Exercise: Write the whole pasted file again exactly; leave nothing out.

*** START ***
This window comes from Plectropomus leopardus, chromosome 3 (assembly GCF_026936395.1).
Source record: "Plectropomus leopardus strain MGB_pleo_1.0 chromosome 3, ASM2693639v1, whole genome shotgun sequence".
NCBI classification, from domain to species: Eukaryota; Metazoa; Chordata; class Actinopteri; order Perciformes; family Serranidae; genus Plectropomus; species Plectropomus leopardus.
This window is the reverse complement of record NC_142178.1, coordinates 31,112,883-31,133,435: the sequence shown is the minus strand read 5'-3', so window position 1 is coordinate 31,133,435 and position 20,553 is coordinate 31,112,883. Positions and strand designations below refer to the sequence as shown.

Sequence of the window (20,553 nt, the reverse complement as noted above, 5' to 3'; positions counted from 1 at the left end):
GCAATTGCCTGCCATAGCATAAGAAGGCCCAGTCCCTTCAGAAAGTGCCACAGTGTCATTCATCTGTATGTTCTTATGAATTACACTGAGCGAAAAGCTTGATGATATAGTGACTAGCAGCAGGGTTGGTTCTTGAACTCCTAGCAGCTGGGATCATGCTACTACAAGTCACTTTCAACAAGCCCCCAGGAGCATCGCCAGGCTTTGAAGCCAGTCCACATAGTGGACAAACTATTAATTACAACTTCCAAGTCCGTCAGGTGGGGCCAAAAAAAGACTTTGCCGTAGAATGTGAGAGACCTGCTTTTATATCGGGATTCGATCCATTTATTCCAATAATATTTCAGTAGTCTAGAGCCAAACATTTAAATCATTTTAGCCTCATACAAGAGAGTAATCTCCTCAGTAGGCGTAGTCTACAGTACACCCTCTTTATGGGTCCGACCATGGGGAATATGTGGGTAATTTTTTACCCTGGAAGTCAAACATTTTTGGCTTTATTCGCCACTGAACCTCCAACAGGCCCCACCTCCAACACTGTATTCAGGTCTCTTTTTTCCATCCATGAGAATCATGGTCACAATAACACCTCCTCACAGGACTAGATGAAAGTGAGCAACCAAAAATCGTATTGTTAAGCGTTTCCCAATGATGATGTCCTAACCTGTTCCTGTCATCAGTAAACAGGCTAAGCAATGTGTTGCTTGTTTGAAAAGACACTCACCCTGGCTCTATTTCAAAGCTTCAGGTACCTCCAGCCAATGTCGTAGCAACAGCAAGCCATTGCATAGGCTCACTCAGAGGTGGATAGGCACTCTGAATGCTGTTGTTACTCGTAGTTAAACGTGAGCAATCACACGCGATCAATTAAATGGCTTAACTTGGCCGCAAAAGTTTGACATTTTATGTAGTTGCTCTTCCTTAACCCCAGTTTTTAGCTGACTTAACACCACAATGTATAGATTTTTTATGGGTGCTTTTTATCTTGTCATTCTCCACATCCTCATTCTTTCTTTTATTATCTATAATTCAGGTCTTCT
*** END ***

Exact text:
This window comes from Plectropomus leopardus, chromosome 3 (assembly GCF_026936395.1).
Source record: "Plectropomus leopardus strain MGB_pleo_1.0 chromosome 3, ASM2693639v1, whole genome shotgun sequence".
NCBI classification, from domain to species: Eukaryota; Metazoa; Chordata; class Actinopteri; order Perciformes; family Serranidae; genus Plectropomus; species Plectropomus leopardus.
This window is the reverse complement of record NC_142178.1, coordinates 31,112,883-31,133,435: the sequence shown is the minus strand read 5'-3', so window position 1 is coordinate 31,133,435 and position 20,553 is coordinate 31,112,883. Positions and strand designations below refer to the sequence as shown.

Sequence of the window (20,553 nt, the reverse complement as noted above, 5' to 3'; positions counted from 1 at the left end):
GCAATTGCCTGCCATAGCATAAGAAGGCCCAGTCCCTTCAGAAAGTGCCACAGTGTCATTCATCTGTATGTTCTTATGAATTACACTGAGCGAAAAGCTTGATGATATAGTGACTAGCAGCAGGGTTGGTTCTTGAACTCCTAGCAGCTGGGATCATGCTACTACAAGTCACTTTCAACAAGCCCCCAGGAGCATCGCCAGGCTTTGAAGCCAGTCCACATAGTGGACAAACTATTAATTACAACTTCCAAGTCCGTCAGGTGGGGCCAAAAAAAGACTTTGCCGTAGAATGTGAGAGACCTGCTTTTATATCGGGATTCGATCCATTTATTCCAATAATATTTCAGTAGTCTAGAGCCAAACATTTAAATCATTTTAGCCTCATACAAGAGAGTAATCTCCTCAGTAGGCGTAGTCTACAGTACACCCTCTTTATGGGTCCGACCATGGGGAATATGTGGGTAATTTTTTACCCTGGAAGTCAAACATTTTTGGCTTTATTCGCCACTGAACCTCCAACAGGCCCCACCTCCAACACTGTATTCAGGTCTCTTTTTTCCATCCATGAGAATCATGGTCACAATAACACCTCCTCACAGGACTAGATGAAAGTGAGCAACCAAAAATCGTATTGTTAAGCGTTTCCCAATGATGATGTCCTAACCTGTTCCTGTCATCAGTAAACAGGCTAAGCAATGTGTTGCTTGTTTGAAAAGACACTCACCCTGGCTCTATTTCAAAGCTTCAGGTACCTCCAGCCAATGTCGTAGCAACAGCAAGCCATTGCATAGGCTCACTCAGAGGTGGATAGGCACTCTGAATGCTGTTGTTACTCGTAGTTAAACGTGAGCAATCACACGCGATCAATTAAATGGCTTAACTTGGCCGCAAAAGTTTGACATTTTATGTAGTTGCTCTTCCTTAACCCCAGTTTTTAGCTGACTTAACACCACAATGTATAGATTTTTTATGGGTGCTTTTTATCTTGTCATTCTCCACATCCTCATTCTTTCTTTTATTATCTATAATTCAGGTCTTCT